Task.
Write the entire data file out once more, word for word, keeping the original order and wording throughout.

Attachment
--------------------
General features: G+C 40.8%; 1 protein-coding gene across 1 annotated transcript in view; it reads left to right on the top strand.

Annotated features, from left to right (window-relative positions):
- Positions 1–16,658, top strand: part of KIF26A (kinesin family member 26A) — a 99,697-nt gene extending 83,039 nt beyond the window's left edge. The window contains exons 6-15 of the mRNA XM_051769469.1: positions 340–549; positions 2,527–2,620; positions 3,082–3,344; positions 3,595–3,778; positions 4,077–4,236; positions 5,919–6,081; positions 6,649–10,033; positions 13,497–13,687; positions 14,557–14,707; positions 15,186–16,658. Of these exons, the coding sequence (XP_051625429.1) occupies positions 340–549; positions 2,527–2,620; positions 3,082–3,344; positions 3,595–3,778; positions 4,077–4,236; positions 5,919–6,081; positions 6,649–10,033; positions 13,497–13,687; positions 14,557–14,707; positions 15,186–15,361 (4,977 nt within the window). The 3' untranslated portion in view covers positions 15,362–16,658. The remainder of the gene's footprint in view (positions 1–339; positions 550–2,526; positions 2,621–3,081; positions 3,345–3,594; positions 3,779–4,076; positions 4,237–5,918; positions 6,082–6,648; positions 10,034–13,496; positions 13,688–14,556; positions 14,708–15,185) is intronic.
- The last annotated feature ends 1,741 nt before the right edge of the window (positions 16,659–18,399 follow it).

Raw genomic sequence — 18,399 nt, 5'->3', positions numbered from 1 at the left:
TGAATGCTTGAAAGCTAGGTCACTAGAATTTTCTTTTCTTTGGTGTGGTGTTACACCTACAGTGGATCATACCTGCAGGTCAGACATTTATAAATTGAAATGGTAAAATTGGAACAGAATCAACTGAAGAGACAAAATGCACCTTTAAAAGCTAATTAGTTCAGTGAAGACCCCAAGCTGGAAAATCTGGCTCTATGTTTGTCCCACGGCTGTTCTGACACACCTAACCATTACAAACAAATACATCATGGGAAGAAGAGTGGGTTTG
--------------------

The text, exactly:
General features: G+C 40.8%; 1 protein-coding gene across 1 annotated transcript in view; it reads left to right on the top strand.

Annotated features, from left to right (window-relative positions):
- Positions 1–16,658, top strand: part of KIF26A (kinesin family member 26A) — a 99,697-nt gene extending 83,039 nt beyond the window's left edge. The window contains exons 6-15 of the mRNA XM_051769469.1: positions 340–549; positions 2,527–2,620; positions 3,082–3,344; positions 3,595–3,778; positions 4,077–4,236; positions 5,919–6,081; positions 6,649–10,033; positions 13,497–13,687; positions 14,557–14,707; positions 15,186–16,658. Of these exons, the coding sequence (XP_051625429.1) occupies positions 340–549; positions 2,527–2,620; positions 3,082–3,344; positions 3,595–3,778; positions 4,077–4,236; positions 5,919–6,081; positions 6,649–10,033; positions 13,497–13,687; positions 14,557–14,707; positions 15,186–15,361 (4,977 nt within the window). The 3' untranslated portion in view covers positions 15,362–16,658. The remainder of the gene's footprint in view (positions 1–339; positions 550–2,526; positions 2,621–3,081; positions 3,345–3,594; positions 3,779–4,076; positions 4,237–5,918; positions 6,082–6,648; positions 10,034–13,496; positions 13,688–14,556; positions 14,708–15,185) is intronic.
- The last annotated feature ends 1,741 nt before the right edge of the window (positions 16,659–18,399 follow it).

Raw genomic sequence — 18,399 nt, 5'->3', positions numbered from 1 at the left:
TGAATGCTTGAAAGCTAGGTCACTAGAATTTTCTTTTCTTTGGTGTGGTGTTACACCTACAGTGGATCATACCTGCAGGTCAGACATTTATAAATTGAAATGGTAAAATTGGAACAGAATCAACTGAAGAGACAAAATGCACCTTTAAAAGCTAATTAGTTCAGTGAAGACCCCAAGCTGGAAAATCTGGCTCTATGTTTGTCCCACGGCTGTTCTGACACACCTAACCATTACAAACAAATACATCATGGGAAGAAGAGTGGGTTTG